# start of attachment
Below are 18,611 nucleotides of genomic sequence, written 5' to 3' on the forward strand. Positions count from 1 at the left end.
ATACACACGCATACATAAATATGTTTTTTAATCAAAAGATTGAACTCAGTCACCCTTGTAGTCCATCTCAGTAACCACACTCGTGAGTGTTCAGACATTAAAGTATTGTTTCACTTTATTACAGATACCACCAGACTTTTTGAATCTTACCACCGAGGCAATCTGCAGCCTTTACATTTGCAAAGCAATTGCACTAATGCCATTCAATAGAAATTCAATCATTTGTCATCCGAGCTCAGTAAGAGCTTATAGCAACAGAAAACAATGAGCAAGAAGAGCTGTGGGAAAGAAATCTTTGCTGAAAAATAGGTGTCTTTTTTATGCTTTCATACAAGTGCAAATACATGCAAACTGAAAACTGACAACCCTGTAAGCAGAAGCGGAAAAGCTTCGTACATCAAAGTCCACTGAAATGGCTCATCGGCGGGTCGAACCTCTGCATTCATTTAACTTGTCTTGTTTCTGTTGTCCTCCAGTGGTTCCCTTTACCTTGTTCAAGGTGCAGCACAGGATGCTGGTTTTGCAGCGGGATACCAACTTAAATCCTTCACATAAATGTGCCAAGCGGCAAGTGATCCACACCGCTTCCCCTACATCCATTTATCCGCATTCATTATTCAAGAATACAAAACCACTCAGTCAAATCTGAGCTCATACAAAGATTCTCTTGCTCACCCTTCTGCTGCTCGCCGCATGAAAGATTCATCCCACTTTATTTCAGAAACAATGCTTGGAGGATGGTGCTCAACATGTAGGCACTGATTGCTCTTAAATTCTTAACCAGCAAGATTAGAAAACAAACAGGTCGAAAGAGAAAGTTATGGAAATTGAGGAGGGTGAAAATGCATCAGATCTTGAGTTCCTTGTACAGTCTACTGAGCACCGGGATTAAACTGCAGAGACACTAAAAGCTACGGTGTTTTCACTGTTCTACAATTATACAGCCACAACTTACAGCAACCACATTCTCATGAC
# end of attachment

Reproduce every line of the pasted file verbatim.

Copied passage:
Below are 18,611 nucleotides of genomic sequence, written 5' to 3' on the forward strand. Positions count from 1 at the left end.
ATACACACGCATACATAAATATGTTTTTTAATCAAAAGATTGAACTCAGTCACCCTTGTAGTCCATCTCAGTAACCACACTCGTGAGTGTTCAGACATTAAAGTATTGTTTCACTTTATTACAGATACCACCAGACTTTTTGAATCTTACCACCGAGGCAATCTGCAGCCTTTACATTTGCAAAGCAATTGCACTAATGCCATTCAATAGAAATTCAATCATTTGTCATCCGAGCTCAGTAAGAGCTTATAGCAACAGAAAACAATGAGCAAGAAGAGCTGTGGGAAAGAAATCTTTGCTGAAAAATAGGTGTCTTTTTTATGCTTTCATACAAGTGCAAATACATGCAAACTGAAAACTGACAACCCTGTAAGCAGAAGCGGAAAAGCTTCGTACATCAAAGTCCACTGAAATGGCTCATCGGCGGGTCGAACCTCTGCATTCATTTAACTTGTCTTGTTTCTGTTGTCCTCCAGTGGTTCCCTTTACCTTGTTCAAGGTGCAGCACAGGATGCTGGTTTTGCAGCGGGATACCAACTTAAATCCTTCACATAAATGTGCCAAGCGGCAAGTGATCCACACCGCTTCCCCTACATCCATTTATCCGCATTCATTATTCAAGAATACAAAACCACTCAGTCAAATCTGAGCTCATACAAAGATTCTCTTGCTCACCCTTCTGCTGCTCGCCGCATGAAAGATTCATCCCACTTTATTTCAGAAACAATGCTTGGAGGATGGTGCTCAACATGTAGGCACTGATTGCTCTTAAATTCTTAACCAGCAAGATTAGAAAACAAACAGGTCGAAAGAGAAAGTTATGGAAATTGAGGAGGGTGAAAATGCATCAGATCTTGAGTTCCTTGTACAGTCTACTGAGCACCGGGATTAAACTGCAGAGACACTAAAAGCTACGGTGTTTTCACTGTTCTACAATTATACAGCCACAACTTACAGCAACCACATTCTCATGAC